System-wide, it is not a pretty scenario: extreme poverty creating a huge pool of people desperate to be nannies and gardeners. On the level of the individual household, though, the matter is more complicated. Sometimes these workers practically become part of the family. Is it wrong to hire them and thereby participate in the capitalist system of privilege and exploitation? Or is it one's duty as a privileged person to offer employment to impoverished people who are desperate for it? In South Africa, as in many countries with a high degree of wealth inequality, many people consider it a social obligation to hire servants if you can afford them – even if you don't really need to. It is incumbent upon a person of means to take care of the less fortunate.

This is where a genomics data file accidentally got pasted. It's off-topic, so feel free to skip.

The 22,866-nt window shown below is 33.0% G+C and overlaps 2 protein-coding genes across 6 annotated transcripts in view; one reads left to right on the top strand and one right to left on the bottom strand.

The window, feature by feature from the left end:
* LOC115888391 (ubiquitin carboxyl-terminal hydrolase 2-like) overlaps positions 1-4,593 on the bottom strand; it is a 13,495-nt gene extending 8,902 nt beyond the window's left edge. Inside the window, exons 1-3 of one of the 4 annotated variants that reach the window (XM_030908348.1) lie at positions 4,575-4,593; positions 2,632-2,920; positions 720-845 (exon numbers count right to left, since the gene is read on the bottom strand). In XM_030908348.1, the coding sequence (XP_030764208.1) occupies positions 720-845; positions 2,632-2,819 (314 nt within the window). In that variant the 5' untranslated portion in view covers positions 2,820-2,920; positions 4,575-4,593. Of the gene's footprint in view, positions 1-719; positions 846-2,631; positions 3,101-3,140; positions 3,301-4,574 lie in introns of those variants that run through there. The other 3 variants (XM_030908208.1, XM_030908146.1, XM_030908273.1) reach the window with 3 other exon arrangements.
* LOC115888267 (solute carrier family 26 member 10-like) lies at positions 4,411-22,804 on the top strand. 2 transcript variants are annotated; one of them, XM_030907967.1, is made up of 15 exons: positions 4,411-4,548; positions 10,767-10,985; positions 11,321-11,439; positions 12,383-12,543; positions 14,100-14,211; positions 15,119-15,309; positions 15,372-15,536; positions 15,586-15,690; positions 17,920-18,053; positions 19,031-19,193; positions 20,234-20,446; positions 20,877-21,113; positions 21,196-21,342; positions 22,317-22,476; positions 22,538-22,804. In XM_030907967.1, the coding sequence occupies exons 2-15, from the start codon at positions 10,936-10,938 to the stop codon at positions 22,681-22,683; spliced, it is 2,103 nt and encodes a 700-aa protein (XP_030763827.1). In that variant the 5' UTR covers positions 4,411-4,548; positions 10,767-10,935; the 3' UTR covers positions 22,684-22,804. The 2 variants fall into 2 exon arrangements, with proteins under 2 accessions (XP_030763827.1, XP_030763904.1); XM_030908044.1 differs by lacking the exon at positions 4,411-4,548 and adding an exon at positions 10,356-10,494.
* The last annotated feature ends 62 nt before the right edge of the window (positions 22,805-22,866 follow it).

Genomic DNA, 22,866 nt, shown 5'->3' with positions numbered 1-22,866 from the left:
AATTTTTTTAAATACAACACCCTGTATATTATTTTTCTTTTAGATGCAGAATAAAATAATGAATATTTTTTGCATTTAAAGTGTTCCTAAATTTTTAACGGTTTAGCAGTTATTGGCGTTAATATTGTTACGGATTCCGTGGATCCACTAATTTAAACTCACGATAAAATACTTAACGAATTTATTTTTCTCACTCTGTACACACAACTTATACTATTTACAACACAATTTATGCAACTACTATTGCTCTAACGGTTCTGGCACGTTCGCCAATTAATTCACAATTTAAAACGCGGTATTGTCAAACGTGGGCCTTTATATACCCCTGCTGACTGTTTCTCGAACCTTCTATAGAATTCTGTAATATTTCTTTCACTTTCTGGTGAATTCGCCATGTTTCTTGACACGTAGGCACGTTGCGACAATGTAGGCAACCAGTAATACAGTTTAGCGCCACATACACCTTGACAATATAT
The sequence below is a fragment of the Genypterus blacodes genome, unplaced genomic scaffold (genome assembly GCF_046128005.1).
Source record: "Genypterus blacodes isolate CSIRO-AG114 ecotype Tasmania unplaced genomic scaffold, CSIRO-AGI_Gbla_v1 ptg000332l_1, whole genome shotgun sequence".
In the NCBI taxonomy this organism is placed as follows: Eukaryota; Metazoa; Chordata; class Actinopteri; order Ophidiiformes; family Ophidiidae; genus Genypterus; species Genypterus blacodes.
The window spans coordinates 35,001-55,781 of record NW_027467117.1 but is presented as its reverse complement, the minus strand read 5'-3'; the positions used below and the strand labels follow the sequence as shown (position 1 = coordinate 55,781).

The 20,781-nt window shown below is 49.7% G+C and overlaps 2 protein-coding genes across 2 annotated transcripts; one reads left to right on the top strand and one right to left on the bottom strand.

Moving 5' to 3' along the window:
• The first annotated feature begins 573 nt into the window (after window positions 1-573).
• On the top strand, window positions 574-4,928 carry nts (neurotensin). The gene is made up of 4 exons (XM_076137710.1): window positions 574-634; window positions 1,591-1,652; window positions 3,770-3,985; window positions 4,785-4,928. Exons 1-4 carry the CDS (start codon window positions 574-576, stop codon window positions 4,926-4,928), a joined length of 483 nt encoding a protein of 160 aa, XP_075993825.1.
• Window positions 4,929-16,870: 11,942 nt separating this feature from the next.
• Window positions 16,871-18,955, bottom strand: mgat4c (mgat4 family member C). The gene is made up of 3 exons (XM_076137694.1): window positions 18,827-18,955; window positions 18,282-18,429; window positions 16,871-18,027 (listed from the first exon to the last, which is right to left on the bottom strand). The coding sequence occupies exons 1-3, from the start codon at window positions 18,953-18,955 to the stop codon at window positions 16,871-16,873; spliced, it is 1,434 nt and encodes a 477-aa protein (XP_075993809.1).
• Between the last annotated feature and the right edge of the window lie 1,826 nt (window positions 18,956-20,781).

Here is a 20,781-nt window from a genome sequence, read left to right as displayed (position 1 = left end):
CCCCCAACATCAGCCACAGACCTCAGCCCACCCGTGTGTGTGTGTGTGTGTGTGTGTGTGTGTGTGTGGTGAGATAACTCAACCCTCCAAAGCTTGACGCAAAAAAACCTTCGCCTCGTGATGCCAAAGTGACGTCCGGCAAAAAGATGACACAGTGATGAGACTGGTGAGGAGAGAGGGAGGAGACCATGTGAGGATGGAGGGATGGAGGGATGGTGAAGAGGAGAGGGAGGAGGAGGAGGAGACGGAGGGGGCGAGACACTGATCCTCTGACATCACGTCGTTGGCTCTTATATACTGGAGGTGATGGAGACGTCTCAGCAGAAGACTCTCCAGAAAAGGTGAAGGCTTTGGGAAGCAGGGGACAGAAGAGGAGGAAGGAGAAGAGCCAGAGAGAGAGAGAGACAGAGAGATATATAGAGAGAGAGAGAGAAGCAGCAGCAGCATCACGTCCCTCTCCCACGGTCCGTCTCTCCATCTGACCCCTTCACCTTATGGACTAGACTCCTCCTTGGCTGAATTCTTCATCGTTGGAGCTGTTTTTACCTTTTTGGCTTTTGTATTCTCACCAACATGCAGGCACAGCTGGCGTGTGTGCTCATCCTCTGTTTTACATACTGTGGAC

The same debate applies more generally, to the realm of philanthropy, charity, and any work that directly benefits the less fortunate without changing the system. A leftist critique of these goes something like this: “Sure, treating the domestic help well, giving to charity, housing the homeless, even walking an old lady across the street... these are all nice, but they do nothing to change the exploitative, ecocidal system of global capitalism. On the contrary, charity, philanthropy, and individual acts of kindness only perpetuate that system. Here's how:
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